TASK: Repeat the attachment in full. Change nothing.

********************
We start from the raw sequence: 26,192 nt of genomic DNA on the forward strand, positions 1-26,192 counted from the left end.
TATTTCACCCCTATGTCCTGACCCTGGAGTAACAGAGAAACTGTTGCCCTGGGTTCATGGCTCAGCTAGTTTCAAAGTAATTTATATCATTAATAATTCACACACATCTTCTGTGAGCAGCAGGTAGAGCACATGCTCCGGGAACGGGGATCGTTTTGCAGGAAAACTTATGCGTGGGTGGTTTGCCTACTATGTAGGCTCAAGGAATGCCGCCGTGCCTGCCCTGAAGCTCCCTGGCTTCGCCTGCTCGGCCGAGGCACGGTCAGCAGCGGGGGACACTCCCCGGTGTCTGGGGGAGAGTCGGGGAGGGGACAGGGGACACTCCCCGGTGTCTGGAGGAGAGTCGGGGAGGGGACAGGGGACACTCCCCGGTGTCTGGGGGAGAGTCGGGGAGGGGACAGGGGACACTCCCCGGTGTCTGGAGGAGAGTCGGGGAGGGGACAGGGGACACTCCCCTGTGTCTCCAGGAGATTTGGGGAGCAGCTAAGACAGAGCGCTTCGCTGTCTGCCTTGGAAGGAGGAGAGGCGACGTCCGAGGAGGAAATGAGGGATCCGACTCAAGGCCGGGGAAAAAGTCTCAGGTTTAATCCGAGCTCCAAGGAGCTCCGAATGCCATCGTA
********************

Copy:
We start from the raw sequence: 26,192 nt of genomic DNA on the forward strand, positions 1-26,192 counted from the left end.
TATTTCACCCCTATGTCCTGACCCTGGAGTAACAGAGAAACTGTTGCCCTGGGTTCATGGCTCAGCTAGTTTCAAAGTAATTTATATCATTAATAATTCACACACATCTTCTGTGAGCAGCAGGTAGAGCACATGCTCCGGGAACGGGGATCGTTTTGCAGGAAAACTTATGCGTGGGTGGTTTGCCTACTATGTAGGCTCAAGGAATGCCGCCGTGCCTGCCCTGAAGCTCCCTGGCTTCGCCTGCTCGGCCGAGGCACGGTCAGCAGCGGGGGACACTCCCCGGTGTCTGGGGGAGAGTCGGGGAGGGGACAGGGGACACTCCCCGGTGTCTGGAGGAGAGTCGGGGAGGGGACAGGGGACACTCCCCGGTGTCTGGGGGAGAGTCGGGGAGGGGACAGGGGACACTCCCCGGTGTCTGGAGGAGAGTCGGGGAGGGGACAGGGGACACTCCCCTGTGTCTCCAGGAGATTTGGGGAGCAGCTAAGACAGAGCGCTTCGCTGTCTGCCTTGGAAGGAGGAGAGGCGACGTCCGAGGAGGAAATGAGGGATCCGACTCAAGGCCGGGGAAAAAGTCTCAGGTTTAATCCGAGCTCCAAGGAGCTCCGAATGCCATCGTA